ORTIGOZA: PMYers’ feats while we wait for the Commander-in-Chief
While waiting for the arrival of President Rodrigo Duterte last Wednesday at the wharf in Sual, Pangasinan for the send-off of the 17 Vietnamese “poachers”, I, some congressmen, Pangasinan political leaders, mayors, regional and provincial top brass killed time at a German restaurant exchanging pleasantries.
“The president is still in Davao (City),” I heard at 1:00 pm Sual Mayor Bing Arcinue told the mayors of Western Pangasinan who were in a huddle with their Congressman Boying Celeste.
I told them it would take two hours from Davao to Clark, Pampanga in his jet and another less than 30 minutes from Clark via a helicopter to the rustic town of Sual.
Why I know it? Geez, I used to ride Air Asia via Clark, when the mostly Malaysian Tony Fernandes’ owned airline used to service the routes, whenever I went home via Davao City.
Why I know it took 30 minutes from Clark to Sual?
When then presidential candidate Mar Roxas barnstormed San Fernando City, La Union, one of the pilots of his night capable flying helicopter told me that Manila to San Fernando City took one hour for a chopper to fly, thus I just estimated it that Clark and Sual, host of the next two biggest more than two thousand megawatts coal power plants in the Philippines, takes less than 30 minutes for the five, with each powerful two –engine and four blades presidential Bell made helicopters, to traverse.
“Did it occur to you when you were a cadet at the PMA (Philippine Military Academy) to join the air force?” I posed to Pangasinan 2nd District Congressman Pol Bataoil (PMA Class 1976) while he was watching with Region 1 Regional Director Chief Superintendent (one star general) Greg Pimentel, Pangasinan Police Director Senior Superintendent (full colonel) Ronald Lee while two air force’s UH-1H” Super Huey” were landing and taking off around 2:30 pm at the wharf probably for some scouting of the area or testing the gustiness from the Lingayen Gulf.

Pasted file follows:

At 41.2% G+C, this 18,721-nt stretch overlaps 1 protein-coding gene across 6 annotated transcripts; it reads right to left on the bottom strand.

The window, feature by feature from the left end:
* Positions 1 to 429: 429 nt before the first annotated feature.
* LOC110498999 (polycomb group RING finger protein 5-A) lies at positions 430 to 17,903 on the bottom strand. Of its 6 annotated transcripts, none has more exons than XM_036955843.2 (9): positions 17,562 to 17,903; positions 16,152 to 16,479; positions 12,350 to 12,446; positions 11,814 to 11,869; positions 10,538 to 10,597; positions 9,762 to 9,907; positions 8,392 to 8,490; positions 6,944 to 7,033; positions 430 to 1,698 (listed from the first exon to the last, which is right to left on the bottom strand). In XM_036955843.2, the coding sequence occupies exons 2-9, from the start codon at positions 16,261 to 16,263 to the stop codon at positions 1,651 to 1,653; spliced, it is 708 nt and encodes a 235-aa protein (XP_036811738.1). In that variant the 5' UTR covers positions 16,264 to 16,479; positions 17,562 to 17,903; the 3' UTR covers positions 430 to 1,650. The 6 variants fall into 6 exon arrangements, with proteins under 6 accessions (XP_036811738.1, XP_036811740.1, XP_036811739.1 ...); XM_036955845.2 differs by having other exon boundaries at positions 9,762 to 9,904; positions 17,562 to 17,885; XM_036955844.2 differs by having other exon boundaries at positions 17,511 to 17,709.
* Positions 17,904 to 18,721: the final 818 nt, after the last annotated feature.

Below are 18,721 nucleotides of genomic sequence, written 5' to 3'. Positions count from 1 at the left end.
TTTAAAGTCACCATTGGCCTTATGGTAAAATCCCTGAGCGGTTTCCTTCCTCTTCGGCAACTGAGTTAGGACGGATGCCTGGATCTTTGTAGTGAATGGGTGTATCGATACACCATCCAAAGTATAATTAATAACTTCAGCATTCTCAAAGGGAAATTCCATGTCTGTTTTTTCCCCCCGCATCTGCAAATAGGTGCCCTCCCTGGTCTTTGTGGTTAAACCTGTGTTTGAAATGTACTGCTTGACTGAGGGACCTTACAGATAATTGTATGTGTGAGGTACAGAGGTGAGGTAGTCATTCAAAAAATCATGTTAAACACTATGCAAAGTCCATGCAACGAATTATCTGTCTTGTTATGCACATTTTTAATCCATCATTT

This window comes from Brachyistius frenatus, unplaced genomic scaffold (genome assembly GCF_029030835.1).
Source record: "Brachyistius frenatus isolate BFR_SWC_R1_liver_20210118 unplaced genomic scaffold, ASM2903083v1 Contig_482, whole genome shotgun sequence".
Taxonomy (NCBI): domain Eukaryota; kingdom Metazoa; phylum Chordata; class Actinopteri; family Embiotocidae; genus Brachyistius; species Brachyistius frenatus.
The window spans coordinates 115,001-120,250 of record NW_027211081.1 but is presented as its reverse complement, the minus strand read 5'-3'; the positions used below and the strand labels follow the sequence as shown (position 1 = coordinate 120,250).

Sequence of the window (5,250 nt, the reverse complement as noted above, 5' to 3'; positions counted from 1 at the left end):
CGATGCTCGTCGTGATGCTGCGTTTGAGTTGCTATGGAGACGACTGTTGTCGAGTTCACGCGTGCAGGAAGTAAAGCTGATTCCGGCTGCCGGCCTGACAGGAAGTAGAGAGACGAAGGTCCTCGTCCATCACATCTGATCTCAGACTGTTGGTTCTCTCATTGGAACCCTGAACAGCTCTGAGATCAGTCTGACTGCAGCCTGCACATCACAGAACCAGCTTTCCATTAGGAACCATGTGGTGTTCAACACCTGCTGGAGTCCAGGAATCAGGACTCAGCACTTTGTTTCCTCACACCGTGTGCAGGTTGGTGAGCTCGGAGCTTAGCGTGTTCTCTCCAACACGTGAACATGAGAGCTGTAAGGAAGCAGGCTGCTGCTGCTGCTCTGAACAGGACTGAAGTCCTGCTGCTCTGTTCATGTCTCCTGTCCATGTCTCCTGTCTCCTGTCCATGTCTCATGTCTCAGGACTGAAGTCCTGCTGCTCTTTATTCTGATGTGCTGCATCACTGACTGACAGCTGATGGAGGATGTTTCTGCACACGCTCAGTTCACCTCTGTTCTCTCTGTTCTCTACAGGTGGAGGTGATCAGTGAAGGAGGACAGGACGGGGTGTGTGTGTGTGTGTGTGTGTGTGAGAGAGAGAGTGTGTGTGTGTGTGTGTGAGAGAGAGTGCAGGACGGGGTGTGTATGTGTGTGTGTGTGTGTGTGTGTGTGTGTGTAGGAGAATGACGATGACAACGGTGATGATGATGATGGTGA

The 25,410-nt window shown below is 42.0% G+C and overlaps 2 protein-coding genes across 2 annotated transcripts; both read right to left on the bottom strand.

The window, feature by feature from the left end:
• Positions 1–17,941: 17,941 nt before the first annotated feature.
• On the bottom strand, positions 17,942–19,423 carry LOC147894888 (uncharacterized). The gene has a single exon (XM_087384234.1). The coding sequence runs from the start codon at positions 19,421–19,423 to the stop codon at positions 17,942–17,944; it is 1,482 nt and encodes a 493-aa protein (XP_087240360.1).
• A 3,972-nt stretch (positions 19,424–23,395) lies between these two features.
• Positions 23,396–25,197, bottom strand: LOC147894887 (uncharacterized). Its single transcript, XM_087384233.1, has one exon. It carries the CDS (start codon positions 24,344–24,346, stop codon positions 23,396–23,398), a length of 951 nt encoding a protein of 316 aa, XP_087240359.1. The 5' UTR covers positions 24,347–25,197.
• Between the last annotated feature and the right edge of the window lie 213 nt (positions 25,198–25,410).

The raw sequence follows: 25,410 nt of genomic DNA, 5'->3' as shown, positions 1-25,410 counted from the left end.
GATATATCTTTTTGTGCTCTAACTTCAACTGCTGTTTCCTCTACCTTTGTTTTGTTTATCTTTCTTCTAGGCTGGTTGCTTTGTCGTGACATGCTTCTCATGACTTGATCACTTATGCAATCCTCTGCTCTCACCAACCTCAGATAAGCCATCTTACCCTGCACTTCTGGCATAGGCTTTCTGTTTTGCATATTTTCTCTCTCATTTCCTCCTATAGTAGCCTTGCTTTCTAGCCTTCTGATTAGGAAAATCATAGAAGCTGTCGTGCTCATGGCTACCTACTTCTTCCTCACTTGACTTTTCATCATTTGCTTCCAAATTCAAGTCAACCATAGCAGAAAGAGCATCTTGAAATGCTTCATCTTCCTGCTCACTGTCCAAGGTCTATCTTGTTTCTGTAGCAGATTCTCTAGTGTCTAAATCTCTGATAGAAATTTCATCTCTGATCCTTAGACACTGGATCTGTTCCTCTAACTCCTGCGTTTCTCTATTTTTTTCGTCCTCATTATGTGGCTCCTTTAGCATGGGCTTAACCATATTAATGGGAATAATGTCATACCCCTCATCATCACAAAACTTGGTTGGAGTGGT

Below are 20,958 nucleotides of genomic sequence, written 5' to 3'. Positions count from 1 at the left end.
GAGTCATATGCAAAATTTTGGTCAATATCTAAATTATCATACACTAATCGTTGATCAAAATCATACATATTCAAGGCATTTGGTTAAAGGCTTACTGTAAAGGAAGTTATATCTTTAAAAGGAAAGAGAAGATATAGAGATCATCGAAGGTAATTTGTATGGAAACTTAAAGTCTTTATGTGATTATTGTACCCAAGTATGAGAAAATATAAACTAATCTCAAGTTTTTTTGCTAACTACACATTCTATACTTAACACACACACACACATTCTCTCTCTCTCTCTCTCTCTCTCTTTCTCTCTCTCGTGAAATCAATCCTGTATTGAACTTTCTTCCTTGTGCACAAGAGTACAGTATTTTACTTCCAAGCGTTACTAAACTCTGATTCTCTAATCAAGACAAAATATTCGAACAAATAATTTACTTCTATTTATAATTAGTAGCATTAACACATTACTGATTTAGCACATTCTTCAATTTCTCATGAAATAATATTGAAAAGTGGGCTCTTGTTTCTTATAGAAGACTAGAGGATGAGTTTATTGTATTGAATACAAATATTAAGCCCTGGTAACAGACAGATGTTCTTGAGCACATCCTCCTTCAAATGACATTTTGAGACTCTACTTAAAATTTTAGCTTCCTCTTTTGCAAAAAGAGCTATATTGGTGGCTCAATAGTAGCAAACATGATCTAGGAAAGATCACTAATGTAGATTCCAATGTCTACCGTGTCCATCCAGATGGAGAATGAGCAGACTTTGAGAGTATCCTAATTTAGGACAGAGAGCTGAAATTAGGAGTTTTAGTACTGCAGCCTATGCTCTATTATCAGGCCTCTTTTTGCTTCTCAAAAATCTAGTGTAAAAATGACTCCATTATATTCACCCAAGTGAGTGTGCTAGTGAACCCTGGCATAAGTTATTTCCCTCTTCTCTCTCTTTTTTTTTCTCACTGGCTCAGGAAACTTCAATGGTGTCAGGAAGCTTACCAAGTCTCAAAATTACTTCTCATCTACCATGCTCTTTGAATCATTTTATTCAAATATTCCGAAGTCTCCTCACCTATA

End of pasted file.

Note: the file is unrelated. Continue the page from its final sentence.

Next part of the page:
He said it never occurred in his mind to be a fly boy despite the air force only had 25 percent quota for the graduating class at the long gray line in Baguio City.
“Many of us then want to be with the PC (Philippine Constabulary). We idolized the likes of Amado T. Espino, Jr (PMA Class 1972) who later became a three-term governor of Pangasinan) that apprehended top communist leaders like Dante “Kumander Dante” Buscayno.
“Son of a gun, so the PC had the likes of Espino while the other branches of service had their heroes. Were you familiar with Army’s hero Julius Javier (a goat or the last in the honor roll of the PMA Class of 1970) but became general and legendary artillery man Army General Rodolfo Canieso (PMA Class of 1956). Si Julius Javier may movie pa titled the Scout Ranger!” I enthused.
Bataoil emphatically told me the feats of Javier, an ilonggo like me.
“Even as company commander he joined patrol and engaged the Muslim rebels in Mindanao in a fire fight. There was an incident where Moro snipers were hiding on the trees in the forest and they were pinning down his troop.”
Bataoil recalled how Javier ordered one of his men to run as bait for the sniper.
“Ninerbiyos ang sundalo but he had to comply while running as the sniper tried to shoot him. Javier watched where the shots came from then Javier fired at the location of the sniper.”
Sometimes the sniper, the solon explained, could not be hit and he had to order another soldier to run as bait.
“One of the soldiers feared that he would die would not comply with the order. An angry Javier then asked him to watch and fire where the shot came from as he would use himself as the running target.
After he ran, he shouted at the nervous soldier if he hit the shooter from the Moro National Liberation Front (MNLF).
“Hinde po sir,!” the soldier shouted back.